• Data exfiltration IPs
  • Cobalt Strike beacons

Cobalt strike beacons

Of the domains and IPs reported by the FBI, the following are verified to be active at the time of this writing:

  • Openmsdn[.]xyz
  • 45.153.184[.]167
  • Security-desk[.]com
  • 213.252.247[.]18

Beacon DLLs can be injected into the following legitimate Windows processes:

  • Rundll32.exe
  • svchost.exe

Hashes for these DLLs are:

  • c1b288c1426bac664c6df61c10367ff71704213a
  • 05233911465a0131ce15115df4807d8cd3024fd9
  • 4bba9fc4a3b09cb8d3c206c9d8f5d5a6e9ec226c
  • 535bb593b64b1c91327df657d776a573a8afc3f7
  • Ee82c429fb3db89a61a222abe6458b604c3644a6
  • bfb9a58aaba4198fc189e44bdcf397453efebdec

Possible User-agents these DLLs will use are:

  • Mozilla/5.0 (Linux; Android 8.0.0; SM-G960F Build/R16NW) AppleWebKit/537.36 (KHTML, like Gecko) Chrome/62.0.3202
  • Mozilla/5.0 (compatible; MSIE 10.0; Windows NT 6.2; WOW64; Trident/6.0; MDDCJS)

These DLLs were found to have a heartbeat of:

  • 60 +/- 0 seconds
  • 59.290 +/- 22 seconds

Cobalt Strike beacon configuration

Malicious C2 server

The FBI reported on May 10, 2021, that IP address 159.65.225.72 is affiliated with the DarkSide ransomware group as a data exfiltration destination. The address is hosted in DigitalOcean, an American cloud provider, in AS14061 within their NYC region. As of the last SecurityScorecard scan on May 5, 2021, the only service running on the C2 IP was SSH (port 22). Our NetFlow analysis demonstrates that SSH was used as the data exfiltration method.

Data exfiltration

SecurityScorecard can confirm reports in both media and by the FBI that the adversary was present in the Colonial Pipeline environment. We were able to identify a connection between the Colonial Pipeline network and a malicious asset associated with Carbon Spider.

The Investigations & Analysis team identified a connection between the victim’s IP (198.154.26.212) and IP address 159.65.225.72, as mentioned above to be associated with the DarkSide ransomware group by the FBI. Our investigation confirmed the connection by cross-referencing the IPs with NetFlow data from our datasets. Based on our analysis at least 80GB+ of data was exfiltrated from Colonial and sent to the adversary between GMT: Thursday, 6 May 2021 10:31:22 and GMT: Thursday, 6 May 2021 12:22:20.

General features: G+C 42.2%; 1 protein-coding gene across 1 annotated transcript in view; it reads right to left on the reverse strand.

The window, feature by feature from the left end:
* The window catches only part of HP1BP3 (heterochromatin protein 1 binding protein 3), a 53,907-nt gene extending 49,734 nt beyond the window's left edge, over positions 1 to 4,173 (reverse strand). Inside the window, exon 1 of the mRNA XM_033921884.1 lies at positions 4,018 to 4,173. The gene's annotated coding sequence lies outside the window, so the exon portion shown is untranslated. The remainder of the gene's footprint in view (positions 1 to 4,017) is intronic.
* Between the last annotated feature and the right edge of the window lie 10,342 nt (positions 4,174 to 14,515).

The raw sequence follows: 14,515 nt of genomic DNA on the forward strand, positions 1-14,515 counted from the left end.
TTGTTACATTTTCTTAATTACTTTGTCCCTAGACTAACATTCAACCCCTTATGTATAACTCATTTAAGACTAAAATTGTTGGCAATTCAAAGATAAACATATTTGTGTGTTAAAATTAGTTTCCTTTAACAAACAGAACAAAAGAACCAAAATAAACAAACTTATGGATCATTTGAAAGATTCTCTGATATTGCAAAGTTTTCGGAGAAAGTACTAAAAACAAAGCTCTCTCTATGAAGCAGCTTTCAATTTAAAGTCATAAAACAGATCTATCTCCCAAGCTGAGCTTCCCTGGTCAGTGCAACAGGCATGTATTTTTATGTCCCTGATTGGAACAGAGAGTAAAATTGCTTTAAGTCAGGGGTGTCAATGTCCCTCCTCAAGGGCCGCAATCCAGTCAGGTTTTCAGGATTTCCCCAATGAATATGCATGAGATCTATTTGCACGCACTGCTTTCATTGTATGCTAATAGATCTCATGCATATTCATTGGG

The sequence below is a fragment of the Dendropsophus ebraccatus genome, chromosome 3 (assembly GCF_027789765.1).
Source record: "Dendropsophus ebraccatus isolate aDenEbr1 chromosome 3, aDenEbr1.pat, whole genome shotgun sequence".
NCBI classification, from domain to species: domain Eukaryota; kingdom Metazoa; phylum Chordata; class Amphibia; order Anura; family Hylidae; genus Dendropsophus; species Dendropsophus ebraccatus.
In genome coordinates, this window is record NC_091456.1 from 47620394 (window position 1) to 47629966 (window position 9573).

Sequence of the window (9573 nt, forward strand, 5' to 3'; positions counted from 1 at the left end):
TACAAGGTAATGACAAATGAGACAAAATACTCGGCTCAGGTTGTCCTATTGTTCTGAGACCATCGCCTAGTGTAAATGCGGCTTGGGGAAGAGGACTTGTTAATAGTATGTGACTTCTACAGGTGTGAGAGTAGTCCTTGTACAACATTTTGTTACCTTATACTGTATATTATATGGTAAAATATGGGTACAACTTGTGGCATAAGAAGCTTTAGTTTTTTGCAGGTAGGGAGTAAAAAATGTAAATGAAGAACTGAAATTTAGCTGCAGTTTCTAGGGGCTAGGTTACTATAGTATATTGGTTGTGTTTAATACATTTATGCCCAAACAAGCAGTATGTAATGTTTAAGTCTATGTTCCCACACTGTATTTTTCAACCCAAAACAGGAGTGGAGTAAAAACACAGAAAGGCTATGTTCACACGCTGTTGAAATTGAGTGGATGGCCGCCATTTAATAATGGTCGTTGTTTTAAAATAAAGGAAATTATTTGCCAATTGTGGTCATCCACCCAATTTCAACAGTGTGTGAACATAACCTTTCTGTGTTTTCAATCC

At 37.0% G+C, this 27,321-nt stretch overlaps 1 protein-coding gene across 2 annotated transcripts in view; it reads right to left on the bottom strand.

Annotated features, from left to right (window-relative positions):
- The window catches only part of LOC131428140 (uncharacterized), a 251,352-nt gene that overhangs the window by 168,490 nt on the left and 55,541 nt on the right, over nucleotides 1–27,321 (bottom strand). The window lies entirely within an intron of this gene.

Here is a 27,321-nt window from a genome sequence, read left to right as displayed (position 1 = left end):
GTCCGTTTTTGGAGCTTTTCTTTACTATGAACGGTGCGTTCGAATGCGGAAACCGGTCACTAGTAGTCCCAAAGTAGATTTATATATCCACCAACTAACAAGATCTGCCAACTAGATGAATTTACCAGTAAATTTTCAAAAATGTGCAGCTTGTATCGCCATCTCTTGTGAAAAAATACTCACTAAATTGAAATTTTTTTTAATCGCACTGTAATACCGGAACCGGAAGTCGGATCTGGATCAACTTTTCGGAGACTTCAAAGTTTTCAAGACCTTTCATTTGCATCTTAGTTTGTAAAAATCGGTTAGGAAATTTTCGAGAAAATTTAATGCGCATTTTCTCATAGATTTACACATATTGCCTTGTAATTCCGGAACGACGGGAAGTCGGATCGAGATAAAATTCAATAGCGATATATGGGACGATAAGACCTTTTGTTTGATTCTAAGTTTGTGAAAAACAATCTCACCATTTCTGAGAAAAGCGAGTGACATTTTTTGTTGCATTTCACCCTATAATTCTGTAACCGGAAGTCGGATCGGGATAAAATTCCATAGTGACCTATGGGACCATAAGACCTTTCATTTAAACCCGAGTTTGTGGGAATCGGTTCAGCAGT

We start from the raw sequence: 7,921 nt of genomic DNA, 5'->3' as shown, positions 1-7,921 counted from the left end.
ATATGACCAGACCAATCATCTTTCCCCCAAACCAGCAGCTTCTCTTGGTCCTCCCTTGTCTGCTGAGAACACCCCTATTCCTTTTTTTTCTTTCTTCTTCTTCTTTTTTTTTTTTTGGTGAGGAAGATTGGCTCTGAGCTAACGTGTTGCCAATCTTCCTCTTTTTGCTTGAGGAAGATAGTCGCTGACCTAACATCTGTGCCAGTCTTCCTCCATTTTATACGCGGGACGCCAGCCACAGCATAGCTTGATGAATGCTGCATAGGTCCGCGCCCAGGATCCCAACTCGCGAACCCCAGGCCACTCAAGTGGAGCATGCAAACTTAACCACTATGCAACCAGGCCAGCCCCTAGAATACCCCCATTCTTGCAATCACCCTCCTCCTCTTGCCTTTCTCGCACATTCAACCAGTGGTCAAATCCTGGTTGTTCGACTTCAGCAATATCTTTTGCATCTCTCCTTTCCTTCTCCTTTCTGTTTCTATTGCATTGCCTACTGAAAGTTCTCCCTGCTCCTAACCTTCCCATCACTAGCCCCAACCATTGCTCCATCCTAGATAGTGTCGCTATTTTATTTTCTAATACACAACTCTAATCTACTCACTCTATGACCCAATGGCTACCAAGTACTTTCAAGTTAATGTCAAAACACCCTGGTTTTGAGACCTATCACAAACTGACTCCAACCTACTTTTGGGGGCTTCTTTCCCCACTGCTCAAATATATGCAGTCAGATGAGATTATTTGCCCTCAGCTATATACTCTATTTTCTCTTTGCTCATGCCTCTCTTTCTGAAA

Victimology

Beyond Colonial Pipeline, there are additional suspected victims of DarkSide ransomware that SecurityScorecard has identified based on NetFlow analysis.

Potential other victims

Victim

Date

Data Transfer

Large Retailer
5/6/2021
2117GB
Dedicated Cloud Solutions Provider
5/5/2021
1129GB
Smilebrands
4/24/2021
451GB
Colonial Pipeline
5/6/2021
87GB
Large Distribution Company
4/27/2021
50GB
Cloud Platform Provider
4/27/2021
117GB
Homehardware
2/18/2021
84GB


The attacker utilized the server in DigitalOcean to exfiltrate data from a number of entities, including Colonial Pipeline. Some of these addresses correlate with victims found on the threat actor’s own leak site, but others have not previously been identified as victims.

SmileBrands leaked on TOR site

Homehardware

To find potential victims, SecurityScorecard collected the unique IP addresses that communicated with the data exfiltration IP address on port 22 and had more than 1000 packets in the past three months. Some IP addresses communicated with the data exfiltration server for an unusually long period of time compared to Colonial, where the data was exfiltrated in 2 hours. We suspect those IP addresses may have been used by the attackers reviewing and downloading the data exfiltrated from victims’ networks. We have also observed many IP addresses that have very few flows, which might suggest attackers could have used proxies to connect to the data exfiltration servers.

  • DarkSide has stored their leaked data here
    • 542lsflqr4hgurjx.onion
    • Ru4rklde4l4sghhf.onion
    • Erc4xzvrchka5izw.onion
    • Ixltdyumdlthrtgx.onion
    • Fylszpcqfel7joif.onion
    • Gtmx56k4hutn3ikv.onion
    • hxt254aygrsziejn.onion
  • DarkSide Ransomware press site

Attribution

Attribution is often difficult and requires much analysis to attribute any cyber-attack to a specific group with any degree of certainty. SecurityScorecard concludes, because of the Analysis of Competing Hypotheses below, that the most likely scenario is that Carbon Spider conducted the attack. Our analysis supports the hypothesis, based on the correlation of NetFlow data with reported victims in the Carbon Spider’s leak site, that the Colonial Pipeline attack was conducted by this adversary.

SecurityScorecard can also confirm the Colonial Pipeline attack involves DarkSide ransomware and not another family of malware.

Analysis of completing hypothesis (in progress)

In intelligence analysis, we use a model known as the analysis of competing hypotheses. This is a model designed to rank evidence against multiple hypotheses; in this case, we had several likely scenarios connected with this incident.

Evidence

Hypothesis 1

Hypothesis 2

Hypothesis 3

Hypothesis 4

Hypothesis 5

Evidence points

Was DarkSide Ransomware gang responsible for the Colonial breach?

Was another Ransomware actor responsible for the breach?

Was the APT actor responsible for the breach?

Is this a false flag operation, masquerading as a Ransomware group (cover for APT operation)

A DarkSide RAAS affiliate is responsible for this breach.

DarkSide Ransomware news leak site indicates they do not wish to cause problems in society

Is this a false flag operation, masquerading as a Ransomware group?

A DarkSide RAAS affiliate is responsible for this breach.

OSINT reporting is indicating DarkSide Ransomware group is responsible.

Was DarkSide Ransomware gang responsible for the Colonial breach?

FBI Confirms DarkSide was behind the Colonial according to Chris Bing.

Was DarkSide Ransomware gang responsible for the Colonial breach?